Effective use of power point as a presentationPresentation Transcript
―Effective use of PowerPoint as a presentation tool‖ http://eglobiotraining.com/
INTRODUCTION http://eglobiotraining.com/ Slide presentation software such as PowerPoint has become an ingrained part of many instructional settings, particularly in large classes and in courses more geared toward information exchange than skill development. PowerPoint can be a highly effective tool to aid learning, but if not used carefully, may instead disengage students and actually hinder learning.
ADVANTAGES OF USING POWERPOINT http://eglobiotraining.com/ Potential benefits of using presentation graphics include: Engaging multiple learning styles Increasing visual impact Improving audience focus Providing annotations and highlights Analyzing and synthesizing complexities Enriching curriculum with interdisciplinary Increasing spontaneity and interactivity Increasing wonder
POWERPOINT IS USED FOR: http://eglobiotraining.com/BusinessTrainingEducationalEventsSeminars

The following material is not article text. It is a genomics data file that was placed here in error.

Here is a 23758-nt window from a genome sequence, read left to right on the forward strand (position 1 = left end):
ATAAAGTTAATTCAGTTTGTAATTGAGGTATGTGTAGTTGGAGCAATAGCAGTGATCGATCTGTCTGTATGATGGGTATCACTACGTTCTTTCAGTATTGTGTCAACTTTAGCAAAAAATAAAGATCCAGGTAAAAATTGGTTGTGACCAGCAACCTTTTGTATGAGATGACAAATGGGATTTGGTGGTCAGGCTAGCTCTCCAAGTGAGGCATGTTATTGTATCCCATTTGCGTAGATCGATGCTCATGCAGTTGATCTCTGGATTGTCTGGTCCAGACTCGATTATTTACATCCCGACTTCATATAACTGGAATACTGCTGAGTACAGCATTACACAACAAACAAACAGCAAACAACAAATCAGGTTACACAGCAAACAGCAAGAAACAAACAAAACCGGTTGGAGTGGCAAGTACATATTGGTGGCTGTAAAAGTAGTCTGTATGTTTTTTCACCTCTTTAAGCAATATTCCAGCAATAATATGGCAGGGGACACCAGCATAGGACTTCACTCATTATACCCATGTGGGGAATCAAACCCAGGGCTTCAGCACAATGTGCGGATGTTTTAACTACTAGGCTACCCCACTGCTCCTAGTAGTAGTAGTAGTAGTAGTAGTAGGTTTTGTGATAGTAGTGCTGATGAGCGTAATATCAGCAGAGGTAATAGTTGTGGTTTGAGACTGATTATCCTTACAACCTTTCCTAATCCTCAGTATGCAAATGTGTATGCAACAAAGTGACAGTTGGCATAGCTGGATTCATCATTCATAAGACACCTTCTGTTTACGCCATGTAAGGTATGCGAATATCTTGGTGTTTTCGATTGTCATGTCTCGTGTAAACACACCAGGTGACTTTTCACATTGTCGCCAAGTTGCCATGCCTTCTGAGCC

Importance of PowerPoint FOR: http://eglobiotraining.com/ Learning Solutions. Power point presentation combines audio and visual both aspects, making it easier to understand for audience. Even the normal teaching or training becomes interactive by just using presentations in lectures. These days school, colleges and institutions are providing tailor made presentations to students for different topics in syllabus of study. That makes learning easier and interactive for students. Corporate Training Session. Power point is an essential ingredient of every corporate training session. Top executives and manager (marketing and sales) use this powerful tool to train their juniors or associates to give them better, interactive and more effective training. Its always beneficial and less time consuming for corporate trainers, if they use these tools in their sessions, it generates more results. Marketing Strategy. Powerful tools and options present in Microsoft power point, makes it easier for people in marketing, advertising, and sales to make presentations for motivation of their subordinates. Inclusion of different types of charts, images, clip-arts, other graphical structures, makes a presentation eye catchy. Animation and sound effects add extra emphasis on these presentations making them look more interactive.